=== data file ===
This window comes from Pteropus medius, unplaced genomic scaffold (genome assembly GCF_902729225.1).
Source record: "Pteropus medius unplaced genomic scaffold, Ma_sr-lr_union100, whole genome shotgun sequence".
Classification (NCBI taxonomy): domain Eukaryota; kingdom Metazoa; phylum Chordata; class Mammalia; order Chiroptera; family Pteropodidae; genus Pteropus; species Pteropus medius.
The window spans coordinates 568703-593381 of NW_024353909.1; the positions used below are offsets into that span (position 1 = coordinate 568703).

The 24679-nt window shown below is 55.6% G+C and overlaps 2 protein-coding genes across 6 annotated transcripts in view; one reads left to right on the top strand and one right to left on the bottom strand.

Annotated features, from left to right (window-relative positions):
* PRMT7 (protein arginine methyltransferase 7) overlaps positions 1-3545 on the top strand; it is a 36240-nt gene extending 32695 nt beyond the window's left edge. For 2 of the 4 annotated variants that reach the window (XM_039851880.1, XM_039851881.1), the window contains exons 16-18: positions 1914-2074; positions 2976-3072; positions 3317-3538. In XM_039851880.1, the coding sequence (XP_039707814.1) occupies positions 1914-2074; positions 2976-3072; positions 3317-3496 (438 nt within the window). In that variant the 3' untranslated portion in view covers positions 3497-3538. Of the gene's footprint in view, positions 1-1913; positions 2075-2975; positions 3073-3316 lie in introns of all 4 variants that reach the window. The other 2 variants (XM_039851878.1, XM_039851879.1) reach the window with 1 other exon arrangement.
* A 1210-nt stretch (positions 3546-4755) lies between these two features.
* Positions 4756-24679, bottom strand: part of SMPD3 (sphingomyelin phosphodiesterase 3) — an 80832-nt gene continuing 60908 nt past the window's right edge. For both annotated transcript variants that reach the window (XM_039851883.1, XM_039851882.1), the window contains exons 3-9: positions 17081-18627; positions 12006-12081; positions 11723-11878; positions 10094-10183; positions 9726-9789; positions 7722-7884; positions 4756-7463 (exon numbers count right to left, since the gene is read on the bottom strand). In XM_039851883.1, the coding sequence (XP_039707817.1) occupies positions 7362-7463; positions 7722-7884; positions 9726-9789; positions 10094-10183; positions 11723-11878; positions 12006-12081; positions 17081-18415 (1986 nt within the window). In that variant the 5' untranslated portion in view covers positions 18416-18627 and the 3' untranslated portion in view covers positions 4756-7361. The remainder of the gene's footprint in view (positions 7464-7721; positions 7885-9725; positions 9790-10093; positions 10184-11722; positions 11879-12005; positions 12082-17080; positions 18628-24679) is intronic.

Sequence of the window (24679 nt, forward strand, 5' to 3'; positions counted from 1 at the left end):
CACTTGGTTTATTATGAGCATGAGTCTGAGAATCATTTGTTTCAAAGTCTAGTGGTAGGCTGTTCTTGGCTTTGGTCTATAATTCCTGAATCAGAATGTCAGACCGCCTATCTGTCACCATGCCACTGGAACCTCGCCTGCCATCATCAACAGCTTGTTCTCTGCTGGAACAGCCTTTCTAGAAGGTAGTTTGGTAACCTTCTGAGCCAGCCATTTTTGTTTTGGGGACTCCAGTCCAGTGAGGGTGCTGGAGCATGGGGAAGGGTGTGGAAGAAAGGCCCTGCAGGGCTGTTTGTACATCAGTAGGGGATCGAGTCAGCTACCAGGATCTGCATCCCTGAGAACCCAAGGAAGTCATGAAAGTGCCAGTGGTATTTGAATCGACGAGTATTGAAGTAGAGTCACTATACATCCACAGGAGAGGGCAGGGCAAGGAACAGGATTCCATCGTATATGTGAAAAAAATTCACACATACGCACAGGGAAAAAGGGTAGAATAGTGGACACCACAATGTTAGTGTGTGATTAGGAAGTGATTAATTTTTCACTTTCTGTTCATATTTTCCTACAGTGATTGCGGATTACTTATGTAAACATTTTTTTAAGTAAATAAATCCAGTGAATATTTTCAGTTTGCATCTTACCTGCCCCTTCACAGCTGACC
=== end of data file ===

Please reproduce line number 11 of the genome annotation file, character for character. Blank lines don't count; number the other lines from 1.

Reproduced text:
CACTTGGTTTATTATGAGCATGAGTCTGAGAATCATTTGTTTCAAAGTCTAGTGGTAGGCTGTTCTTGGCTTTGGTCTATAATTCCTGAATCAGAATGTCAGACCGCCTATCTGTCACCATGCCACTGGAACCTCGCCTGCCATCATCAACAGCTTGTTCTCTGCTGGAACAGCCTTTCTAGAAGGTAGTTTGGTAACCTTCTGAGCCAGCCATTTTTGTTTTGGGGACTCCAGTCCAGTGAGGGTGCTGGAGCATGGGGAAGGGTGTGGAAGAAAGGCCCTGCAGGGCTGTTTGTACATCAGTAGGGGATCGAGTCAGCTACCAGGATCTGCATCCCTGAGAACCCAAGGAAGTCATGAAAGTGCCAGTGGTATTTGAATCGACGAGTATTGAAGTAGAGTCACTATACATCCACAGGAGAGGGCAGGGCAAGGAACAGGATTCCATCGTATATGTGAAAAAAATTCACACATACGCACAGGGAAAAAGGGTAGAATAGTGGACACCACAATGTTAGTGTGTGATTAGGAAGTGATTAATTTTTCACTTTCTGTTCATATTTTCCTACAGTGATTGCGGATTACTTATGTAAACATTTTTTTAAGTAAATAAATCCAGTGAATATTTTCAGTTTGCATCTTACCTGCCCCTTCACAGCTGACC